By Nancy Peters, MD
In the United States, up to 100,000 deaths may be prevented by vaccines each year. While the side effects and risks of vaccinations are heavily debated, there still is strong evidence that they save lives.
What Vaccines Do I Need?
During the 2017-2018 flu season, the CDC estimates that 6.2 million illnesses, 3.2 million medical visits, 91,000 hospitalizations and 5,700 deaths were prevented through the flu vaccine. In addition, there are about one million cases of shingles in the United States each year. While the condition isn’t life-threatening, it is very painful and debilitating, so I urge all of my patients to get vaccinated when they hit age 50.
Most adults should receive:
- The seasonal flu vaccine in September or October each year. This is particularly important for those with chronic health issues, pregnant women and older adults. It is not recommended for people with Guillain-Barré syndrome.
- The Tdap vaccine once if you didn’t get it as an adolescent. This vaccine will protect you from developing pertussis (whooping cough), tetanus, and diphtheria. Additionally, women should get the Tdap vaccine during every pregnancy, preferably between week 27 and week 36.
- The shingles vaccine at age 50.
- The pneumonia vaccine at age 65.
Do Any Vaccines Require Booster Shots?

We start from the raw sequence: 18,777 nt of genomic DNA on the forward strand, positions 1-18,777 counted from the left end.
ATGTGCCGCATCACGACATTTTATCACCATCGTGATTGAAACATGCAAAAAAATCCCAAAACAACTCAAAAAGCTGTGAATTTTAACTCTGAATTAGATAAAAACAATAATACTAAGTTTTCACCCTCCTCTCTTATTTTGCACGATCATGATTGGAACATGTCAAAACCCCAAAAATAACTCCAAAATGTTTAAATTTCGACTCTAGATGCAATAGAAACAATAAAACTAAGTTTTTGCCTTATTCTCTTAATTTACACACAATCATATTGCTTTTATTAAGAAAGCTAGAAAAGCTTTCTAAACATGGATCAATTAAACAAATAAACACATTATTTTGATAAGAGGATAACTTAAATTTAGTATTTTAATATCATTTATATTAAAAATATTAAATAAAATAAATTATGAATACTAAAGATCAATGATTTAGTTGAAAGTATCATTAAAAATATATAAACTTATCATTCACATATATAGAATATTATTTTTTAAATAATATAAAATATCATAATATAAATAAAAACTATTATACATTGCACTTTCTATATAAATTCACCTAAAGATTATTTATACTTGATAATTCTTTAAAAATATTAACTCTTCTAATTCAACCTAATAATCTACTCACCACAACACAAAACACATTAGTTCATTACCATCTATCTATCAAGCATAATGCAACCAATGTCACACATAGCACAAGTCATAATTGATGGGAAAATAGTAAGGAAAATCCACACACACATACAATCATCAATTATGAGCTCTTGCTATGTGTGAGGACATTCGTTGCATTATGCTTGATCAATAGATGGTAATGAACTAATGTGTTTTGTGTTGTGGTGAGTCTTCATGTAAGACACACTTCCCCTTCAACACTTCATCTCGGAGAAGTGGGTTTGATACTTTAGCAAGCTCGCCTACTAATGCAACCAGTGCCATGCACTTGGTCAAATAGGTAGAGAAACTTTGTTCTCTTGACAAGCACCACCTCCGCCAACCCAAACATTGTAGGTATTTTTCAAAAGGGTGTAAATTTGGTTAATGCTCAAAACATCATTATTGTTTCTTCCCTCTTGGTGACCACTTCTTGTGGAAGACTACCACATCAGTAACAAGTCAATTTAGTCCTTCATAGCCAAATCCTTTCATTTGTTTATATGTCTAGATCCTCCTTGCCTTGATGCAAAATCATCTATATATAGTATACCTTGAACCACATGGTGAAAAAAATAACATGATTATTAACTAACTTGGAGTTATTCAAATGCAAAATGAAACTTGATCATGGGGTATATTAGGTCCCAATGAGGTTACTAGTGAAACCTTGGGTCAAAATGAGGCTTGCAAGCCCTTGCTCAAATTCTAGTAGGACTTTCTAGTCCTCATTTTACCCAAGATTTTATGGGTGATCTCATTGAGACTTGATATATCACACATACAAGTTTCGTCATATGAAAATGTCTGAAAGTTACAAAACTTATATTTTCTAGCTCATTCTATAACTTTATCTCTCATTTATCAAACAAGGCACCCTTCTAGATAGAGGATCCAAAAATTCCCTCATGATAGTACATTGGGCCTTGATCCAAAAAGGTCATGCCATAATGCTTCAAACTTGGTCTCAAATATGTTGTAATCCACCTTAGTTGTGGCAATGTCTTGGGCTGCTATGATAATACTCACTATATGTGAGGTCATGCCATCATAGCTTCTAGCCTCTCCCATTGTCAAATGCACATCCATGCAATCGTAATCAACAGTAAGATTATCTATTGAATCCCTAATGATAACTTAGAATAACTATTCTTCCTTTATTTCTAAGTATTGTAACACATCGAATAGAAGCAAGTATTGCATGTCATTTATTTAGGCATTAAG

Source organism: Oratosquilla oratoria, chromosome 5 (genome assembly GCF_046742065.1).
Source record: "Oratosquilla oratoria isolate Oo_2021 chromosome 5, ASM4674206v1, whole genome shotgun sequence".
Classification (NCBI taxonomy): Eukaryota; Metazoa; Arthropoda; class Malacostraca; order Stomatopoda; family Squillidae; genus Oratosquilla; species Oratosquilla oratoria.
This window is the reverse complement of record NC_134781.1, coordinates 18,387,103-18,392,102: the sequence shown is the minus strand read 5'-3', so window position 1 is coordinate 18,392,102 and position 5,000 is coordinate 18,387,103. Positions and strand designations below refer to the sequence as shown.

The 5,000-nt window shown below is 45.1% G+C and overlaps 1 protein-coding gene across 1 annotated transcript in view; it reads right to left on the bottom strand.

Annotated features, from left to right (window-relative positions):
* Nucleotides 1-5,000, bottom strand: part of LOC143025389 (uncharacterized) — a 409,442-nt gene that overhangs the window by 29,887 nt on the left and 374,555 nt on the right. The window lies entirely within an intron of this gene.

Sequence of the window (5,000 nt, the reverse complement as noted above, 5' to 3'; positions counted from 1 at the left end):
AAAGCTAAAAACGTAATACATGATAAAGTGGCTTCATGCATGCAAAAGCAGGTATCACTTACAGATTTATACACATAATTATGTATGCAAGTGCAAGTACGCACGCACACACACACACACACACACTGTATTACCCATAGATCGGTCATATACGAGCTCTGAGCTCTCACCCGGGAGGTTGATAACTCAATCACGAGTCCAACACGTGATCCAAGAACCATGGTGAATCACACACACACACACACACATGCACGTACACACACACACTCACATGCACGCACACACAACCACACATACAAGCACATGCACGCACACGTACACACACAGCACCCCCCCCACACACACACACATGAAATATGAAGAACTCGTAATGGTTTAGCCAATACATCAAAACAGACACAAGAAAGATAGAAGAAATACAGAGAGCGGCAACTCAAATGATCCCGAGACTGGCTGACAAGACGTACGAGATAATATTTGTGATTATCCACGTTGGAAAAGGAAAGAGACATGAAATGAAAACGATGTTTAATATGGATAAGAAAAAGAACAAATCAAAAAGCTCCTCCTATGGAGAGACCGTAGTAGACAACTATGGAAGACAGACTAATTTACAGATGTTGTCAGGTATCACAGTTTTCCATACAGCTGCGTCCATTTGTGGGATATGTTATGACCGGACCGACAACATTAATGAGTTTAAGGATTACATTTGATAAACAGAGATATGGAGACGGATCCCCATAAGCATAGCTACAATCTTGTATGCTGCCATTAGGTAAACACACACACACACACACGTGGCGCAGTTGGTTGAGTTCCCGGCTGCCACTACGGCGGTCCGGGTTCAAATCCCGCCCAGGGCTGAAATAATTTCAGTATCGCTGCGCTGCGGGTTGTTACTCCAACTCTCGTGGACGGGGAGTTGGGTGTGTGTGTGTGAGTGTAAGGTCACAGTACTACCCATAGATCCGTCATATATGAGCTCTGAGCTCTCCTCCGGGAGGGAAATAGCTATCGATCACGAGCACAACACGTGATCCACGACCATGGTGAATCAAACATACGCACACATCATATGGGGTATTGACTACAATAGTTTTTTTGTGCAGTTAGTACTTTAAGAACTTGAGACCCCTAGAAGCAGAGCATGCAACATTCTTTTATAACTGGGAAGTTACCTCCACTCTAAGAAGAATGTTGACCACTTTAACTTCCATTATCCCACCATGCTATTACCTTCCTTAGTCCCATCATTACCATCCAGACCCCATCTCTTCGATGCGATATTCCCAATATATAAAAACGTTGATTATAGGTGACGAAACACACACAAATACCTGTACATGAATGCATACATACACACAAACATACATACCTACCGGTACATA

Several vaccines require additional doses to remain effective. The Centers for Disease Control and Prevention recommends:
- A tetanus and diphtheria booster shot every 10 years.
- The two-part shingles vaccine at age 50. For this vaccination, patients receive the Shingrix vaccine, followed by an additional dose of the same vaccine six months later.
- The two-part pneumonia vaccine at age 65. For this vaccination, patients receive Prevnar 13 followed by Pneumovax one year later.
It’s important to receive all doses of a vaccine because you may only be partially covered without them.
Most people can receive booster shots unless they’ve had an allergic reaction to the vaccine in the past. Some people experience side effects after receiving shots, including soreness, redness, or warmth where the vaccine was injected. This is normal. Some people also may feel flu-like symptoms after receiving the flu shot but it is impossible to get the flu from a flu shot. There is no live virus in the flu vaccine, so while you may experience a temporary, flu-like reaction, you should feel fine in a day or two.
I’ve had several patients ask about the measles vaccine, since we’ve had outbreaks recently here in New Jersey. You only need the measles vaccine – which is delivered as part of the mumps, measles, and rubella vaccine (MMP) – if you’ve been exposed to the disease recently and a blood test confirms that you are at risk.
Other Vaccines You May Want to Consider
There are additional vaccines that may be appropriate for you:
- Hepatitis A: You may want to get the Hepatitis A vaccine if you frequently travel to countries where the disease is prevalent.
- Human papillomavirus (HPV) vaccine: The CDC recommends the HPV vaccine for men and women before age 26. Two or three doses of the vaccine (depending on the patient’s age) can protect against cancers caused by the virus.
As always, your primary care doctor is your best source of information about what vaccines are right for you and your family.
Dr. Nancy Peters is board certified in internal medicine and pediatrics and is on staff at CentraState Medical Center.